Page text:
Data says area outlook optimistic

In 2002, the Nevadaworks Board began a project with the goal of creating an on-going system that collects, analyzes and reports detailed, local labor market information on selected occupations throughout Reno-Sparks and Carson City.

The project evolved into the Occupational Outlook Report.

The report included data collected after surveying 20 occupations ranging from bookkeepers, accounting and auditing clerks to plumbers, pipefitters and bank tellers.

Two years later, Nevadaworks has created three occupational Outlook Reports containing current data for a total of 60 specific occupations from the perspective of 900 employers with a workforce exceeding 18,500.

The reports provide employers and job seekers with the most current and comprehensive information from employment trends and employer requirements to salaries, benefits, skills and job opportunities.

Only organizations with management oversight in this region were surveyed and therefore the results are specific to Reno-Sparks and Carson City.

The design of Nevadaworks' Occupational Outlook Report is reflectant of a reference handbook.

Users of the reports have provided feedback verifying that the information is easy to use, clear and succinct and have quickly become dog-eared due to high usage.

What is reflected in this report? A general optimism that spans all occupations.

Approximately 30 percent of the employers surveyed hired additional employees during the previous 12 months as a result of growth in business and 90 percent reported sales for the next two years are projected to increase or remain stable! In addition to employer optimism, the report reflects some positive trends for employees.

On average, 70 percent of the occupations surveyed adhere to the traditional eight-hours a day, 40- hours a week work schedule.

Employers report that 80 percent of individuals with three or more years experience with their firm earn $25,000 or more per year and more companies are offering employer paid health care.

These developments translate into an overall trend, the better educated the individual, the better the pay and benefits.

The report also reflects the fact that many entry-level jobs have no income advancement potential for individuals who do not continually upgrade their skills.

For example, the many varied occupations in the health care field appear to offer great growth potential for individuals seeking new or expanding careers.

Who uses this report? Economic development agencies to help determine the potential of future area business growth and development; educators and trainers to adjust programs and curriculum; job skill trainers to demonstrate to students and employers that their programs are working to meet the needs of the industry; human resources departments for businesses and organizations to compare salaries, benefits, recruiting methods and availability of qualified workers; local middle and high school career counselors and technical instructors; students trying to decide on a career field; parents wanting the latest career data to help guide their children; individuals seeking career changes and businesses wanting to keep abreast of their competition.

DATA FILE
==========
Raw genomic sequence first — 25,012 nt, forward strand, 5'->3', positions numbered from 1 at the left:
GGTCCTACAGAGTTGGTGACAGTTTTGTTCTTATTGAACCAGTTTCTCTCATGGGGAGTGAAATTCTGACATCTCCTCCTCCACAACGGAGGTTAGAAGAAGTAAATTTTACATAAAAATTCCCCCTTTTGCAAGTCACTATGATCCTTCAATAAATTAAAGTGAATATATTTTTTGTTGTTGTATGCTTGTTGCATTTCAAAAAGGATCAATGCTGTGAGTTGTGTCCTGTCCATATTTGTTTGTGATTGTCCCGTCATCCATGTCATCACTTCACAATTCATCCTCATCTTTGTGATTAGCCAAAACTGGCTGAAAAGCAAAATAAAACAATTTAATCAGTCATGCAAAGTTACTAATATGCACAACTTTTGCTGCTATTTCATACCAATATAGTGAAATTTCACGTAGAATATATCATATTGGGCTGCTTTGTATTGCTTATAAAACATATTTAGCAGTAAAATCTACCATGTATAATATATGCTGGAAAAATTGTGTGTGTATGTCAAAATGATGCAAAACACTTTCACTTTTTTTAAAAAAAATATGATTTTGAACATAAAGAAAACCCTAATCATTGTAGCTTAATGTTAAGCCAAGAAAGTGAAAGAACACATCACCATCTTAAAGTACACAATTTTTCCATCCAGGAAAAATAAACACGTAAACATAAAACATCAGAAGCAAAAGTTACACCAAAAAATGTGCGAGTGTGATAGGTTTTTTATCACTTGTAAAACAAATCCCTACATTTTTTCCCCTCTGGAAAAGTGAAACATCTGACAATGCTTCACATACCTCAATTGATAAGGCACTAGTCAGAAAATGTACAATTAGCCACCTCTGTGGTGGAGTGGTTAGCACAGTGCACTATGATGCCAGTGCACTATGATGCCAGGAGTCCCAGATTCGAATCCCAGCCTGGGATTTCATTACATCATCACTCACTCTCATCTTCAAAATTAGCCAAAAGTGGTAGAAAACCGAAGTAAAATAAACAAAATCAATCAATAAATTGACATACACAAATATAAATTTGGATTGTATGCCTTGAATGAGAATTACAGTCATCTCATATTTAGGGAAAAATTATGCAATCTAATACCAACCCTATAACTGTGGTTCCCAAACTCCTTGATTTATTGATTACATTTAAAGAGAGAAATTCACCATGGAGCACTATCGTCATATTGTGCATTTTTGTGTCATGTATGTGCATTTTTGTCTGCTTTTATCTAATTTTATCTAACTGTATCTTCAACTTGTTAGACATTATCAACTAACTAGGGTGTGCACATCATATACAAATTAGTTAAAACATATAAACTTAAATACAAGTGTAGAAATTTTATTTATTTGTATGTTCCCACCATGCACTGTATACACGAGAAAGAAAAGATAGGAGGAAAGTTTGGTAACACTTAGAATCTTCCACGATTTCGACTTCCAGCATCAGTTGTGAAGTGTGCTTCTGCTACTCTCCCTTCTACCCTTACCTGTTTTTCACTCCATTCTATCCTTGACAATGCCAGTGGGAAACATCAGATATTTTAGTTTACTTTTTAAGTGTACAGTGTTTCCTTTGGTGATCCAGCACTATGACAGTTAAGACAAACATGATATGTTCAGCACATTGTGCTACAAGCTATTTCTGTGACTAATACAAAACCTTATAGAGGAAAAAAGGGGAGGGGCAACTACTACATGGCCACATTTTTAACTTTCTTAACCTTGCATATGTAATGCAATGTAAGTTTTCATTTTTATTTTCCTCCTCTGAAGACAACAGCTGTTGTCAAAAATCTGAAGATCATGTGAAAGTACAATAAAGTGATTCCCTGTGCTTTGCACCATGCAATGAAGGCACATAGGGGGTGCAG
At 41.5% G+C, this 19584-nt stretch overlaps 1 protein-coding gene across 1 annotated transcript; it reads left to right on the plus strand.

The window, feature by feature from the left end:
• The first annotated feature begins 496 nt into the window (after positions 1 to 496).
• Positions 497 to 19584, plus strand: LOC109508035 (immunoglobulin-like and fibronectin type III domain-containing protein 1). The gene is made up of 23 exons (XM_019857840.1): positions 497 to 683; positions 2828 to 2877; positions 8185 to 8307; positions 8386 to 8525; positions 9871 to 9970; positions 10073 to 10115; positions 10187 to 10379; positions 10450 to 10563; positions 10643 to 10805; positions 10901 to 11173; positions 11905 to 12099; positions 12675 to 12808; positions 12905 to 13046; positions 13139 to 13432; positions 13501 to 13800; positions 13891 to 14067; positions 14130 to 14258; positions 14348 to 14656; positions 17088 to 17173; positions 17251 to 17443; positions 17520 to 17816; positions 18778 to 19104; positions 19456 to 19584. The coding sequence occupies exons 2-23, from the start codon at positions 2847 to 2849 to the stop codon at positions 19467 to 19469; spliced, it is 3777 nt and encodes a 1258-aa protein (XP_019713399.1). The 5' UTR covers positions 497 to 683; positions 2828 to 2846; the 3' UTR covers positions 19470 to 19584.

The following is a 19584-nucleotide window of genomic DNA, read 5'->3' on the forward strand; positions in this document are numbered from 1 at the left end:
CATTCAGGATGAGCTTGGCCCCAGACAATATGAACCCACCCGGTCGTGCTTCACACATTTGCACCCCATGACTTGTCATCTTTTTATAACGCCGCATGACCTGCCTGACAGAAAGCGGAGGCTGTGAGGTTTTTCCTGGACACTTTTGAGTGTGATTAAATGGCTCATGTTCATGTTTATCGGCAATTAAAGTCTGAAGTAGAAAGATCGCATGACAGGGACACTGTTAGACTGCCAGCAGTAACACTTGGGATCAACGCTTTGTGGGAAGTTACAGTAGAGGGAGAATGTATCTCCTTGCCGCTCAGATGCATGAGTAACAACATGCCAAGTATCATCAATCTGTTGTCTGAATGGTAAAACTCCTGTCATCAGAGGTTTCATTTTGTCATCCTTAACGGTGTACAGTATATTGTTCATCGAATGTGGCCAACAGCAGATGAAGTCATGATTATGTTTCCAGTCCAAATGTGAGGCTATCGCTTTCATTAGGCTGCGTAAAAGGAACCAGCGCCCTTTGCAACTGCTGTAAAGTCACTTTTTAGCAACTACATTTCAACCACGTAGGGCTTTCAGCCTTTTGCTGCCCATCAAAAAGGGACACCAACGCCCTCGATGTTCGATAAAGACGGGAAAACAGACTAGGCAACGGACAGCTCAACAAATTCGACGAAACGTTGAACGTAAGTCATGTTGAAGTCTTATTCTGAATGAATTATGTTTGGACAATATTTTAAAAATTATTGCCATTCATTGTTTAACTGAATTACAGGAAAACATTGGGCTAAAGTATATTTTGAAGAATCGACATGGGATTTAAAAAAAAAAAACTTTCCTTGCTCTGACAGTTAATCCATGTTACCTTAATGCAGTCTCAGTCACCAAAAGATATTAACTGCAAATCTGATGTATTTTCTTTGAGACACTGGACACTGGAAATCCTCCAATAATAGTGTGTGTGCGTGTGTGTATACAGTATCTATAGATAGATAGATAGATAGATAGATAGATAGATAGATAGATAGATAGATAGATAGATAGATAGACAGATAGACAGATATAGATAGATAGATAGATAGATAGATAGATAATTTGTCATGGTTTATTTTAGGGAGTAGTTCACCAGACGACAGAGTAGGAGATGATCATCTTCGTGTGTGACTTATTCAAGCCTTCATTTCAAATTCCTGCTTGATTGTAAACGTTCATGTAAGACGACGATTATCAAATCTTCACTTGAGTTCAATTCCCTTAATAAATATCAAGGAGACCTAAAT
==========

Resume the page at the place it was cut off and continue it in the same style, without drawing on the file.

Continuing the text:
In particular, economic development authorities use this information when working with site selectors or companies seeking additional information about Reno-Sparks and Carson City.

Many communities do not offer such current, easy-to-use workforce data and having this information available is another plus for our region.

Additionally, Nevada JobConnect, a system providing employers and jobseekers workforce assistance, has found the Occupational Outlook Report a beneficial resource.

With the Report available at all Nevada JobConnect centers, individuals and their case managers can better understand the needs of local employers and employers have the assurance that everyone using this report is working from the latest, most current information on the specific occupations.

So what is next? If you work for an organization that has never used the Occupational Outlook Report then it is time to take advantage of this great resource.

If you have had a copy of the past reports, then it is time to get the latest, most current report.

And if you are an avid user of the report, then your wait for the next 20 occupations is over! On June 15, Nevadaworks will provide copies of the Occupational Outlook Report to those who request them by calling Nevadaworks at 337-8600.

The report will also be available on line at as a PDF document.

After you have reviewed your copy, please let me know if there are any other occupations you feel should be in the next Nevadaworks survey.

Nevadaworks is pleased to present this three-year effort to the community.

We thank all who participated and hope that you continue to find many uses for this report.

Nevadaworks looks ahead What: Nevadaworks 2004 Occupational Outlook Report Where: Online at or by phone, 337-8600 When: June 15, 2004 Why: It contains the most current occupation specific data available.

Tom Fitzgerald is Nevadaworks' CEO.


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